ACS Carpet Cleaning

Permanent Pile Reversal Shading Of Carpet


What is Permanent Pile Reversal Shading?

Permanent Pile Reversal Shading is a phenomenon that can appear in any cut pile carpet. Its occurrence is random and its causes are largely unexplained. It is also often referred to as watermarking, pooling or puddling.


A cut pile carpet that has ‘shaded’ will show areas lighter or darker than the surrounding carpet pile. This variation is caused by the reflection of light from pile tufts which come to lay in different directions (Diagram below).


To look at , Permanent Pile Reversal Shading is like the brushed appearance of other cut pile fabrics such as suede, velour and velvet.  However, the appearance change in a carpet that has ‘shaded’ will be permanent.

The degree of ‘shading’ seen will depend on the angle of viewing and the available light source.

Permanent Pile Reversal has been associated with cut pile carpet for many years, in fact well before the advent of machine made carpets.

Despite extensive research and development of methods and techniques to minimise the occurrence of shading, the characteristic is not predictable.

Other Phenomena That Can Be Mistaken For Permanent Pile Reversal

Tracking and footmarking may also appear in cut pile carpets but these are not permanent and should not be confused with Permanent Pile Reversal Shading.


Tracking Footmarking is seen as small localised marks on the carpet pile that are typically caused by dragging or scuffing associated with normal foot traffic.

The appearance change caused by footmarking is temporary and can be reversed by vacuuming or brushing of the pile fibres in the normal direction of pile lay.

Footmarking is a characteristic of most cut pile carpets and is not related to Permanent Pile Reversal Shading.

Tracking describes the flattening or crushing of the carpet pile in areas that receive more concentrated foot traffic than adjacent areas.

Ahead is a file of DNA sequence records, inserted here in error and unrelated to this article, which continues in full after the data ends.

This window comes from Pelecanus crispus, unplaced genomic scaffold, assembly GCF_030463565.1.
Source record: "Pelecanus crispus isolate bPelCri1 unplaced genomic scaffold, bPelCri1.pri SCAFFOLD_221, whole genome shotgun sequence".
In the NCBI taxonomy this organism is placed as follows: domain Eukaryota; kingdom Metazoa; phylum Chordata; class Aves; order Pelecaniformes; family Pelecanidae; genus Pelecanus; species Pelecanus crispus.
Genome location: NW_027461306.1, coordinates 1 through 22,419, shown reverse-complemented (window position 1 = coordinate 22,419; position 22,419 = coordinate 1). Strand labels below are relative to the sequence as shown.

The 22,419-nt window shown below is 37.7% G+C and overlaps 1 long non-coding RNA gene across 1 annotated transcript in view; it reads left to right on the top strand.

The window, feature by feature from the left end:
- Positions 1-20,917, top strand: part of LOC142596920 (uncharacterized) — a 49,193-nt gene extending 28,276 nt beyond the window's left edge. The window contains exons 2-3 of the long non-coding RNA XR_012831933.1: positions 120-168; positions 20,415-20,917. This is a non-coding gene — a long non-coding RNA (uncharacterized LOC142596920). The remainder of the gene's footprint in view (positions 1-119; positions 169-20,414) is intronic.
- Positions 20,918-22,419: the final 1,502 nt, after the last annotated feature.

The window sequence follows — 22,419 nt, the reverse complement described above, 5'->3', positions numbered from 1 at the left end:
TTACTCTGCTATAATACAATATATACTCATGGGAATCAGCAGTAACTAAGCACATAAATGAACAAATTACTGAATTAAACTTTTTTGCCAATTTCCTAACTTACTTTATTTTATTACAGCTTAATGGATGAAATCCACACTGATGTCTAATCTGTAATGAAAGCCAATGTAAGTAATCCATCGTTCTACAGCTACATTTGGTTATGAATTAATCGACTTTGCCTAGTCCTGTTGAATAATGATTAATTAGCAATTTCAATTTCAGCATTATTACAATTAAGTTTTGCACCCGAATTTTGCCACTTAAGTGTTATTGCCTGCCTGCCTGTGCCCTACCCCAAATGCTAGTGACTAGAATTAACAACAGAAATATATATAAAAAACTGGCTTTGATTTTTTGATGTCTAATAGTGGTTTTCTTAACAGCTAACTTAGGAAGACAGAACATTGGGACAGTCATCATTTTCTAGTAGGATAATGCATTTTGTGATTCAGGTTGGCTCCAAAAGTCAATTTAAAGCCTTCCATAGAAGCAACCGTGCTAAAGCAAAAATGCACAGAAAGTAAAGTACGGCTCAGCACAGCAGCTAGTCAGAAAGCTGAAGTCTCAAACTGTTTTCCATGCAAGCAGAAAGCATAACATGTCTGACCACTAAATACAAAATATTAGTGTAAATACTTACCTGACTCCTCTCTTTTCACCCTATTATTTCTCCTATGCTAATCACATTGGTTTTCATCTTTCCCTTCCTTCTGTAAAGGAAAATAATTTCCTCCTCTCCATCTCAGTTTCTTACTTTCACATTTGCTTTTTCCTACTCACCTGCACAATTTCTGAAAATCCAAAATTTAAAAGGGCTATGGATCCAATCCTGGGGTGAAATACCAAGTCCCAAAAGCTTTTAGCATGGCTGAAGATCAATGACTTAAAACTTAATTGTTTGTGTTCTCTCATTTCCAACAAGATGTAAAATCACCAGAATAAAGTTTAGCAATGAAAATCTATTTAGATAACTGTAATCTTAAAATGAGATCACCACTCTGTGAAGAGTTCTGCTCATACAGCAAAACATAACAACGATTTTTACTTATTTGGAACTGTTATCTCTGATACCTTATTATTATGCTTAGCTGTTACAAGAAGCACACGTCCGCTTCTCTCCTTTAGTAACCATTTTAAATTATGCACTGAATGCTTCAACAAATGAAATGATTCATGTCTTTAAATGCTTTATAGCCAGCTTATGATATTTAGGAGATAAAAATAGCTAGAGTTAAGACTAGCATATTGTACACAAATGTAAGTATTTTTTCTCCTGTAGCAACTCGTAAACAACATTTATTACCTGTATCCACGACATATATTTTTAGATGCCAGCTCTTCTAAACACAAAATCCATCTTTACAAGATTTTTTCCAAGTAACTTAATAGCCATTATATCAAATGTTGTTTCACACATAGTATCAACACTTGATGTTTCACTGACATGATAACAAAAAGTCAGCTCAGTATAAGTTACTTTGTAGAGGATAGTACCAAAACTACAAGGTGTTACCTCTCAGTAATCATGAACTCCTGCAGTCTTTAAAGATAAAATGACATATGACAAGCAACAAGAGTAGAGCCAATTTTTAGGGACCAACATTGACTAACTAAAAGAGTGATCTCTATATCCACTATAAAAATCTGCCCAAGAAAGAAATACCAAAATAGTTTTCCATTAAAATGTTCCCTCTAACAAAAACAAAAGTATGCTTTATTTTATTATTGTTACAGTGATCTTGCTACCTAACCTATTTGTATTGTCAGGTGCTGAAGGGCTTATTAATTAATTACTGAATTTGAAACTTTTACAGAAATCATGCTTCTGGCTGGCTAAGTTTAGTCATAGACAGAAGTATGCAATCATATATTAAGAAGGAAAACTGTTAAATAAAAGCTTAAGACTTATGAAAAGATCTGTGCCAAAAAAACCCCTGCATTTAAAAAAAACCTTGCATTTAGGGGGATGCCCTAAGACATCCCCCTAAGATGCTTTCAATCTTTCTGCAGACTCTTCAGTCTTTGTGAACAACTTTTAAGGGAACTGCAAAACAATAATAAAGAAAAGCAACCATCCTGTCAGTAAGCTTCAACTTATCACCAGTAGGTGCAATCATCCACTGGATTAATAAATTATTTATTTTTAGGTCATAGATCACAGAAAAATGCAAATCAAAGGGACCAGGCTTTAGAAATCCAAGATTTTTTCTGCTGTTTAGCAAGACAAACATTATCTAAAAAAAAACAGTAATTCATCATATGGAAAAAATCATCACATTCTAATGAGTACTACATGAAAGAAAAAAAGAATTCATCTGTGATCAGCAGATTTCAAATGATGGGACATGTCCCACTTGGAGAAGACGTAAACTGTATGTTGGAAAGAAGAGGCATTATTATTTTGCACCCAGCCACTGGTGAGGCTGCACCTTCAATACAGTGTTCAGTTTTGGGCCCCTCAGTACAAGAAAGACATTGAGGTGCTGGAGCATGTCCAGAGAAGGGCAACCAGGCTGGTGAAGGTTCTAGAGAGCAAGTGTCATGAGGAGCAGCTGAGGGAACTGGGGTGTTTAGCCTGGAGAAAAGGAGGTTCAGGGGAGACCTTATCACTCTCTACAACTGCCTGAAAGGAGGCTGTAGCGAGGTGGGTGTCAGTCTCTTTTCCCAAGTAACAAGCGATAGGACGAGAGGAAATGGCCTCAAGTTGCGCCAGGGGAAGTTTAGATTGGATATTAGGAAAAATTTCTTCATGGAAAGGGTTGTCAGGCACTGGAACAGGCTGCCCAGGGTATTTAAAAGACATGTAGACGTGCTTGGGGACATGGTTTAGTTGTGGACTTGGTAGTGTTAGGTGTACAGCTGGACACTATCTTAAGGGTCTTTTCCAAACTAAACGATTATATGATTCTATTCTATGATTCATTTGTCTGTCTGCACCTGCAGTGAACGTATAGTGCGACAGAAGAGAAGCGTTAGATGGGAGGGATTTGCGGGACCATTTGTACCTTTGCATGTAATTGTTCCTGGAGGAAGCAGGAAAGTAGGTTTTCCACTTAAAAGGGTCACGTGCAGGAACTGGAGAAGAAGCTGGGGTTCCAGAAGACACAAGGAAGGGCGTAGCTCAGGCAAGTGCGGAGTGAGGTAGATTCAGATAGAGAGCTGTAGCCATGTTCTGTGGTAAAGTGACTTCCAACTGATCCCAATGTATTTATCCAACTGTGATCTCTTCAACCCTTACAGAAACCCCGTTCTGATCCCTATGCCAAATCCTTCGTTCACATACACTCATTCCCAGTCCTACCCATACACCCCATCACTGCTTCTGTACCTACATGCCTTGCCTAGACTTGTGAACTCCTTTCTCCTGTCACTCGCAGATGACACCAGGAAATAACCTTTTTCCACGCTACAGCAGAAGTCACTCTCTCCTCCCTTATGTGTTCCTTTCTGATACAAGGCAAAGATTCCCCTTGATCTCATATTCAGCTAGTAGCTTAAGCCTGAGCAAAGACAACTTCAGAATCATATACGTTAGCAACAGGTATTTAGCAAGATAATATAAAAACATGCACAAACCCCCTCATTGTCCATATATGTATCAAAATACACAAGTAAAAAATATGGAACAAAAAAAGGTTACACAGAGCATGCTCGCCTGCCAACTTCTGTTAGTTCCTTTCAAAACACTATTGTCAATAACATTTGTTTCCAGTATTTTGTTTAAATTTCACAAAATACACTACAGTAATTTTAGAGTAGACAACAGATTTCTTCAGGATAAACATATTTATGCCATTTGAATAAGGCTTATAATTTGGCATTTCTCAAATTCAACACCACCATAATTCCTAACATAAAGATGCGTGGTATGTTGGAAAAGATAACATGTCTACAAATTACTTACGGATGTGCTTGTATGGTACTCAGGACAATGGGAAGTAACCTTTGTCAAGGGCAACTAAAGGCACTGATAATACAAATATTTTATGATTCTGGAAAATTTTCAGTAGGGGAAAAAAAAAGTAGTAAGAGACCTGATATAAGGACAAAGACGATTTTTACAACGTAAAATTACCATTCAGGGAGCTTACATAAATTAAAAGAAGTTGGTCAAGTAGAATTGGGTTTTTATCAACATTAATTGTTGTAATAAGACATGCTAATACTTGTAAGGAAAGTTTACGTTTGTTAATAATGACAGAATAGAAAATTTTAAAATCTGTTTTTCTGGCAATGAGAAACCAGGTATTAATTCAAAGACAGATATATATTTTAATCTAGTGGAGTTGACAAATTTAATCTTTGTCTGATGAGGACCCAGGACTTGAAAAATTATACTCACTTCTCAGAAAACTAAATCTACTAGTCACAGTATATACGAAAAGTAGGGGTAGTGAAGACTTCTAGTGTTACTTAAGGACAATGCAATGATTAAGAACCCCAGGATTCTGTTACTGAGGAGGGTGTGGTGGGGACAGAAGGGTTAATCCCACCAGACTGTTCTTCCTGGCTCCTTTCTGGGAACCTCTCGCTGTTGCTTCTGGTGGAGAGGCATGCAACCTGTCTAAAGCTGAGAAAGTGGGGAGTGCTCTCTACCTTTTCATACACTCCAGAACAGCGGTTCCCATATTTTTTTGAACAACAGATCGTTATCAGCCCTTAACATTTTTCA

Tracking can appear in carpets of any construction and will depend on traffic patterns and the wear characteristics of the particular carpet that has been installed.


We Don\’t Know Much!

What is known about Permanent Pile Reversal Shading?

Despite extensive research and development of methods and techniques to minimise the occurrence of shading, the characteristic is not predictable. However, the consensus of expert opinion about Permanent Pile Reversal Shading is that:

  • It can occur in any cut pile carpet (or rug) including hand knotted, tufted, woven, bonded, knitted or hand-made carpets and rugs
  • It can occur in carpets made from all carpet fibres and blends of different fibres (e.g. nylon, wool, acrylic, polyester, polypropylene and their blends)
  • Its occurrence will not lead to premature wear of the carpet and it will have no effect on the durability of the carpet
  • It has not been linked to methods of installation.


Where does Permanent Pile Reversal Shading Occur?

Although research from around the world is inconclusive, location factors are thought to be linked to the incidence of Permanent Pile Reversal Shading.

Trials have shown that an installed carpet, showing no sign of Permanent Pile Reversal Shading, can develop the phenomenon when relaid in a shading-prone location.

However, it has not been possible to isolate the specific factors responsible although floor temperature, humidity, air currents, static electricity and earth rays have all been investigated as possible causes.


If your carpet has Permanent Pile Reversal Shading, it will not be corrected by cleaning the carpet.


Although the carpet will be evenly clean, because the pile is still reversed, Permanent Pile Reversal Shading will still be visible.

2 Responses

    1. Hi Lily.
      Shading is normally caused either by pile reversal which is a natural phenomenon, or by traffic wear. Neither is an issue that can be ‘undone’ by cleaning. Carpet cleaning can remove soils, spots and stains. Wear or other issues aren’t cleaning issues. It can be frustrating when an almost new carpet develops pile reversal shading. We see it every day. Unfortunately, if its not soiling, cleaning won’t get rid of it.

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